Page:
Dutch consumers may have to pay more for energy

26th November 2009, Comments 0 comments

A Dutch newspaper says the government is planning to make consumers pay an extra EUR 20 billion from 2012 to meet climate change targets.

The Netherlands -- Energy bills are set to rocket from 2012, reports Dutch newspaper de Volkskrant.

According to the paper, the government is planning to make consumers cough up an extra EUR 20 billion by 2020 in order to ensure that the Netherlands achieves its climate targets.

At the moment, the government pumps about EUR 900 million a year into subsidies for windmills (most of them at sea), solar panels and hydro and bio-power.

However, the economic affairs ministry said this is not enough to achieve the target of having 20 percent of the country's power derived from sustainable sources by 2020.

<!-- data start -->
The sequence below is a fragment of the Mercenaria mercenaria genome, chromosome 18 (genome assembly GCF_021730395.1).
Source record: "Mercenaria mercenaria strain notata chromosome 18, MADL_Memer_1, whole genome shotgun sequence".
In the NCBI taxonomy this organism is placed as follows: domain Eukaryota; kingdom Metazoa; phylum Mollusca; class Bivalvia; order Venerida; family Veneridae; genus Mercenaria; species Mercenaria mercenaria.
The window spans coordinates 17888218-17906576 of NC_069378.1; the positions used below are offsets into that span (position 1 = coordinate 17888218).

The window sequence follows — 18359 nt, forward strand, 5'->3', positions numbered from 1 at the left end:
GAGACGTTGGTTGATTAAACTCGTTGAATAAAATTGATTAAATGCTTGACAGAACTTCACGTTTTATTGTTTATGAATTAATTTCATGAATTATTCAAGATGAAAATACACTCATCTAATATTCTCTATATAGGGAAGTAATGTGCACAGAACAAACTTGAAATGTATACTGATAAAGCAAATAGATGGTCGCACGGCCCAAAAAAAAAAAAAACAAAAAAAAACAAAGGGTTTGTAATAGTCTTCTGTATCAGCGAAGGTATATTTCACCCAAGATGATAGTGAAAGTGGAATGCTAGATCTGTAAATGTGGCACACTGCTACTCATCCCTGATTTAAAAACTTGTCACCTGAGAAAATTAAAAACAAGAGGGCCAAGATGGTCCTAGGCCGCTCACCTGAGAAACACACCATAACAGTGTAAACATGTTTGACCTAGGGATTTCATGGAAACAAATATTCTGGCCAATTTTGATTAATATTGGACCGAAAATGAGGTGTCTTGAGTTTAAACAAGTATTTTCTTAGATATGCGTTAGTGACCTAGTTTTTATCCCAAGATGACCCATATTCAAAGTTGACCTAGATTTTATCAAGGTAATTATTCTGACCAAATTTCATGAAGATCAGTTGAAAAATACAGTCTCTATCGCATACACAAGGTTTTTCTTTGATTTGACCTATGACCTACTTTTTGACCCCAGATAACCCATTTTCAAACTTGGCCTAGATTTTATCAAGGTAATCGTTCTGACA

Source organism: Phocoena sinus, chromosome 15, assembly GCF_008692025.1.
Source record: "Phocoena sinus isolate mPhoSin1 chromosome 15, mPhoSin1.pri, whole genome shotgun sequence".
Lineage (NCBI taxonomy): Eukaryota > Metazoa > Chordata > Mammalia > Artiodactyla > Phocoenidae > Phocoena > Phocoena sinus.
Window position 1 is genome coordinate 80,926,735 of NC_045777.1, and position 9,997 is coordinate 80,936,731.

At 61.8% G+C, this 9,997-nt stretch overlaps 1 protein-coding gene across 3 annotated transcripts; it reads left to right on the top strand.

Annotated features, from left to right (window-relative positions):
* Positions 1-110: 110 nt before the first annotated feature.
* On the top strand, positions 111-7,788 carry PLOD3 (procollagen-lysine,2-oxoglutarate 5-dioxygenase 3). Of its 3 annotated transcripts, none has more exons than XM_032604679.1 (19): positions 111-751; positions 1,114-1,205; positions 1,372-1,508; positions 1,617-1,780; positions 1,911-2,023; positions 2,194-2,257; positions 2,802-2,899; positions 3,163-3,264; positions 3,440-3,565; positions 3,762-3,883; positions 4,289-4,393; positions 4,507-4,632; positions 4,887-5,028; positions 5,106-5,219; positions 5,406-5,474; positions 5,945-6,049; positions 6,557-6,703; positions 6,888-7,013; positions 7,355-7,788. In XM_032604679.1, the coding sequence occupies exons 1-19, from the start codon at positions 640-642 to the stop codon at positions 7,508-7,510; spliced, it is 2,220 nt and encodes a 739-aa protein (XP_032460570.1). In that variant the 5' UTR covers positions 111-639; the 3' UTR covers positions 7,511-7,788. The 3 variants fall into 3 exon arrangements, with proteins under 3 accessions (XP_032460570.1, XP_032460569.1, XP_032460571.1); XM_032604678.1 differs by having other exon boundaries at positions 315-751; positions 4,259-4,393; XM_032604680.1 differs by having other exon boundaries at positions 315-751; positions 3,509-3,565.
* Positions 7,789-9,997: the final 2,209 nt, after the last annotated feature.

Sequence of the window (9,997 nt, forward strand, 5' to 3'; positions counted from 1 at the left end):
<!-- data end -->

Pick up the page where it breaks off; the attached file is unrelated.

The paper said Dutch consumers would have to come up with the estimated EUR-20 billion shortfall by that year, on top of their normal energy bills.

It reckoned the average household will be paying up to a couple of hundred euros extra per year from 2012.

Economic Affairs Minister Maria van der Hoeven is reported to be about to present draft legislation to parliament to implement the measures. The paper says the government agreed in the spring that sustainable energy would be "financed in a freer and in a more robust way from a rise in electricity tariffs". However, it declines to offer an opinion as to whether the draft measures will get a bumpy ride through parliament.

Radio Netherlands / Expatica

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